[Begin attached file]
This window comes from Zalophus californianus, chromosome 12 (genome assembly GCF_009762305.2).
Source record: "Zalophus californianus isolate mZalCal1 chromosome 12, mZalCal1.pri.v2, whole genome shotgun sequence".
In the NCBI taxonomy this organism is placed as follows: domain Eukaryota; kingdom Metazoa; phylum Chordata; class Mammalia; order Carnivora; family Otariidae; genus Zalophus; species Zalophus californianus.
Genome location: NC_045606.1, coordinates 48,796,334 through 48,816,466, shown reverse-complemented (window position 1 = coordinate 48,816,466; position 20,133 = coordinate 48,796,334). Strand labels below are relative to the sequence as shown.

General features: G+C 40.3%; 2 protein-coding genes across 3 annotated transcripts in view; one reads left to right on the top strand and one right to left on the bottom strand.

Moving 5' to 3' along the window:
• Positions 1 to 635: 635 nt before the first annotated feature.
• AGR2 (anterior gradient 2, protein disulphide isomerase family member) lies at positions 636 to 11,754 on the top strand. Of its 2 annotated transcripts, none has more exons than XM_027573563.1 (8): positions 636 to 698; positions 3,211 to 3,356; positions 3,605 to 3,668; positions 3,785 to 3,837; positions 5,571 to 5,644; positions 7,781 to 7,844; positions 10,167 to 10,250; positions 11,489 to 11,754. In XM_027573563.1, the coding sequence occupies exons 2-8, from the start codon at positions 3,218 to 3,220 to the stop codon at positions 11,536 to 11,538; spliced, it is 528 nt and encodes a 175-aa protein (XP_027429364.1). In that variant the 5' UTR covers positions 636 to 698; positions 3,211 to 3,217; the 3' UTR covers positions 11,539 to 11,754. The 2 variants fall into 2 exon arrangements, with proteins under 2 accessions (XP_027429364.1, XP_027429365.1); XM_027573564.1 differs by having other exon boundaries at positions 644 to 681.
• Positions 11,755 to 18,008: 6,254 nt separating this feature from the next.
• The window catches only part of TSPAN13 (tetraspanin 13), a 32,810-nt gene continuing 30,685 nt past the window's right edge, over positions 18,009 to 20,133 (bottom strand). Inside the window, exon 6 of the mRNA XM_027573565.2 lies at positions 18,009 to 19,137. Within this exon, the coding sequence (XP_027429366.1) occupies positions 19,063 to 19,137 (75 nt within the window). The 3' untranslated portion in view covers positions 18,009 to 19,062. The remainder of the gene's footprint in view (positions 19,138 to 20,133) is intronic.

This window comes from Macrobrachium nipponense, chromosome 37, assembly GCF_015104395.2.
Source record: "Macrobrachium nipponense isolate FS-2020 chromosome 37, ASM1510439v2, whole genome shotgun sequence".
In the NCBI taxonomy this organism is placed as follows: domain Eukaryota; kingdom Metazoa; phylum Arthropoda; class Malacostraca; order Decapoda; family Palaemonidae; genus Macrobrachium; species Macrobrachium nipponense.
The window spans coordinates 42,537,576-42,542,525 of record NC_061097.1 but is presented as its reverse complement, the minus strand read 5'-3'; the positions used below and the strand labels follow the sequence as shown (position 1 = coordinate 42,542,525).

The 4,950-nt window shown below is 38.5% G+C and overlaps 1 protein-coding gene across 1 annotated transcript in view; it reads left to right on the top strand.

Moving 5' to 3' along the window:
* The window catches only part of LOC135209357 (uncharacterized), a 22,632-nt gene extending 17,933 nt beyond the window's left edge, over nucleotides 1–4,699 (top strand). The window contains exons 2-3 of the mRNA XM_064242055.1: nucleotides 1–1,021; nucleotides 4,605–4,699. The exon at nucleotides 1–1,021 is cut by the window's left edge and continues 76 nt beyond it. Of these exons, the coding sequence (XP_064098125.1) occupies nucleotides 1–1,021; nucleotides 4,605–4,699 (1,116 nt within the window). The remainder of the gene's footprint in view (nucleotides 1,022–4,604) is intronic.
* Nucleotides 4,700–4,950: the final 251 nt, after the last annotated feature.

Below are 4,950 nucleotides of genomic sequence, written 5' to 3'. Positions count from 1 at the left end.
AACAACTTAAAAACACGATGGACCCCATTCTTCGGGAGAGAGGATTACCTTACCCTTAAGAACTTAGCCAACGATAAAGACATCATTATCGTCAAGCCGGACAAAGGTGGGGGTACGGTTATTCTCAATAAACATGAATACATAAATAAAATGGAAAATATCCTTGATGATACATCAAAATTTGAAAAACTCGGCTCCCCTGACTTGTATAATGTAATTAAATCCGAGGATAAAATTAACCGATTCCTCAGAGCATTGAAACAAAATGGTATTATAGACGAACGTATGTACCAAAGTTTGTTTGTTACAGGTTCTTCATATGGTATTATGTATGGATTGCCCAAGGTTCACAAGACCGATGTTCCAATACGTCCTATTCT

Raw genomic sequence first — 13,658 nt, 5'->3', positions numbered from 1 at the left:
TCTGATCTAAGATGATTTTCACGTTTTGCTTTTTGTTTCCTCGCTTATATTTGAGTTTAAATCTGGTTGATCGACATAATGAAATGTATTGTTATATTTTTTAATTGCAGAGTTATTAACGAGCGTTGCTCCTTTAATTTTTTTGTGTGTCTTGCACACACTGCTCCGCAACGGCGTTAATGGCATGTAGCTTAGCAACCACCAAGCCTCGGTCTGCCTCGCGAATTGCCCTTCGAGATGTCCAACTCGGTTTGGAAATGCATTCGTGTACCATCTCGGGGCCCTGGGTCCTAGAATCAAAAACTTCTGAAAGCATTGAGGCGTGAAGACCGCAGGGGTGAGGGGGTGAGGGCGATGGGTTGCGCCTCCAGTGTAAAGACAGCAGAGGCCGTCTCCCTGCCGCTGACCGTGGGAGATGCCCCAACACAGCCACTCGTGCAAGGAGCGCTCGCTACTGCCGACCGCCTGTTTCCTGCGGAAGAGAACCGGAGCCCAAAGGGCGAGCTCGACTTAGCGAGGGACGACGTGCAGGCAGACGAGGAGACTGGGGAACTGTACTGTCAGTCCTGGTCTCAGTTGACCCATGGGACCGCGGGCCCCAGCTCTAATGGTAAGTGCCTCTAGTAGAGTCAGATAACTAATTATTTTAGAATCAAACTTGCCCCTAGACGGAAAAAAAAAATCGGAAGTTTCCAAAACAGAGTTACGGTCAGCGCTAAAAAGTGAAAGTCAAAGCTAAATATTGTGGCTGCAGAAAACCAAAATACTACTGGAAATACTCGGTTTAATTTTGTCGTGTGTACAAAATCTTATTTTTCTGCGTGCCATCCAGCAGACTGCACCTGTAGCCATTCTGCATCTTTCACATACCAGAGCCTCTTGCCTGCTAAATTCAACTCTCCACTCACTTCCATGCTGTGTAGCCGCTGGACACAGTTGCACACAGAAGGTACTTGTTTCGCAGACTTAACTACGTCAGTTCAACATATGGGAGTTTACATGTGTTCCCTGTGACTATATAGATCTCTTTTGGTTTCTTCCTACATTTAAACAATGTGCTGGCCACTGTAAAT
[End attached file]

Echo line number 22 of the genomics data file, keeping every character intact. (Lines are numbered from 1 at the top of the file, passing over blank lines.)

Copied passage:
TCTGATCTAAGATGATTTTCACGTTTTGCTTTTTGTTTCCTCGCTTATATTTGAGTTTAAATCTGGTTGATCGACATAATGAAATGTATTGTTATATTTTTTAATTGCAGAGTTATTAACGAGCGTTGCTCCTTTAATTTTTTTGTGTGTCTTGCACACACTGCTCCGCAACGGCGTTAATGGCATGTAGCTTAGCAACCACCAAGCCTCGGTCTGCCTCGCGAATTGCCCTTCGAGATGTCCAACTCGGTTTGGAAATGCATTCGTGTACCATCTCGGGGCCCTGGGTCCTAGAATCAAAAACTTCTGAAAGCATTGAGGCGTGAAGACCGCAGGGGTGAGGGGGTGAGGGCGATGGGTTGCGCCTCCAGTGTAAAGACAGCAGAGGCCGTCTCCCTGCCGCTGACCGTGGGAGATGCCCCAACACAGCCACTCGTGCAAGGAGCGCTCGCTACTGCCGACCGCCTGTTTCCTGCGGAAGAGAACCGGAGCCCAAAGGGCGAGCTCGACTTAGCGAGGGACGACGTGCAGGCAGACGAGGAGACTGGGGAACTGTACTGTCAGTCCTGGTCTCAGTTGACCCATGGGACCGCGGGCCCCAGCTCTAATGGTAAGTGCCTCTAGTAGAGTCAGATAACTAATTATTTTAGAATCAAACTTGCCCCTAGACGGAAAAAAAAAATCGGAAGTTTCCAAAACAGAGTTACGGTCAGCGCTAAAAAGTGAAAGTCAAAGCTAAATATTGTGGCTGCAGAAAACCAAAATACTACTGGAAATACTCGGTTTAATTTTGTCGTGTGTACAAAATCTTATTTTTCTGCGTGCCATCCAGCAGACTGCACCTGTAGCCATTCTGCATCTTTCACATACCAGAGCCTCTTGCCTGCTAAATTCAACTCTCCACTCACTTCCATGCTGTGTAGCCGCTGGACACAGTTGCACACAGAAGGTACTTGTTTCGCAGACTTAACTACGTCAGTTCAACATATGGGAGTTTACATGTGTTCCCTGTGACTATATAGATCTCTTTTGGTTTCTTCCTACATTTAAACAATGTGCTGGCCACTGTAAAT